What is the Difference Between Medicare and Medicaid?
Medicare is a federal entitlement program designed to provide medical coverage to enrollees sixty-five and over. The program also covers all those with End Stage Renal Disease and many disabled individuals. There are five components of Medicare. Part A (or Original Medicare) provides inpatient hospital coverage to nearly all Americans over sixty-five. Part B provides medical coverage for doctors’ visits, outpatient care, and some preventative services and costs the same low monthly premium for almost everyone. Part C refers to the Medicare Advantage plans available through private health insurance companies which provide all the benefits of Parts A & B in addition to other advantages like vision, hearing, and prescription drug coverage for an extra monthly premium. Part D refers to prescription drug plans available through private insurers which may be added on to one’s Parts A & B coverage. The fifth component of Medicare is the Medicare Supplement (or Medigap) Plan option from a private insurer which is meant to help fill in the gaps in coverage of Parts A & B like copayments, coinsurance, and deductibles for an additional monthly premium.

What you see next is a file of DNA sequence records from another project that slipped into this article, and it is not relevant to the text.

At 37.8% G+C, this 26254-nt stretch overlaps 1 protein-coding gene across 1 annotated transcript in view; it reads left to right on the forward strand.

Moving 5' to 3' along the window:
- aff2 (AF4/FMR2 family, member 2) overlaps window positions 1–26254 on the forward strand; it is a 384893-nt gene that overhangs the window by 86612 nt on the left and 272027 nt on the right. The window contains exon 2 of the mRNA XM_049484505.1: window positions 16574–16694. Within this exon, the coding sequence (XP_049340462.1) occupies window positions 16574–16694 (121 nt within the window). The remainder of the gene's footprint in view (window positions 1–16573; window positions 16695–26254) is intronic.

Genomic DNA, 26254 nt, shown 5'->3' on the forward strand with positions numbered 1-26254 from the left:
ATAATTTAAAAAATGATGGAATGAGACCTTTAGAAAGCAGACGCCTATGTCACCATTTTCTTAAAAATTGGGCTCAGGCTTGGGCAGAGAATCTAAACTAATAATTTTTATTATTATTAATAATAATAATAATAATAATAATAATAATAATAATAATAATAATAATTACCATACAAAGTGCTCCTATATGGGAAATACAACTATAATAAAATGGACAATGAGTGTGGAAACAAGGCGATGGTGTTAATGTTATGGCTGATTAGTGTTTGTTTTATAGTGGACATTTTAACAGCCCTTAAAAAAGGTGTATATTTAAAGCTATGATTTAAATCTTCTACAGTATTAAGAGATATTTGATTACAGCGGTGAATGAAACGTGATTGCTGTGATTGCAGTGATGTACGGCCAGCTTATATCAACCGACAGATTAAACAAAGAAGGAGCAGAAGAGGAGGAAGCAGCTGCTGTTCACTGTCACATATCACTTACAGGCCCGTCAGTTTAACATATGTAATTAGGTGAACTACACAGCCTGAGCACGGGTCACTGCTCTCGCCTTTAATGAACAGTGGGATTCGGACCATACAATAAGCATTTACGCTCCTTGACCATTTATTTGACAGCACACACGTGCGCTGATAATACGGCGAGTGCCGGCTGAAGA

Medicaid is a similar entitlement program meant to address the needs of a different population: the impoverished, children, pregnant women, and the disabled. Medicaid is a state-federal cooperative effort to provide basic medical assistance to individuals who cannot afford private health insurance on the individual market or through their employer. This means that the federal government contributes a certain portion of the funds necessary to maintain the program to each state which then administers the program. Medicaid takes many names on a state-by-state basis and depending on the state makes different benefits available to its recipients. In practice, Medicaid works much like having private health insurance: enrollees are given a card to present at the doctor’s office and if the doctor participates in Medicaid the state will pay for the appointment minus the contribution of any other health insurance the individual carries. Medicaid covers the cost of most major medical expenses, like in- and outpatient hospital care, laboratory services, home health care, nursing home care, and ambulance service. There are different eligibility requirements in each state, but all states have an income ceiling which recipients must be below. Under the Medicaid umbrella, states have created different programs based on the demonstrated needs of their residents. For example, in most states Medicaid funds have established programs to benefit pregnant women, the blind, and those requiring managed care. All states have implemented the federal State Children’s Health Insurance Program within their Medicaid plan which provides basic medical insurance to all children (and sometimes their families, based on income). In some instances individuals may be eligible for both Medicare and Medicaid, particularly disabled Americans.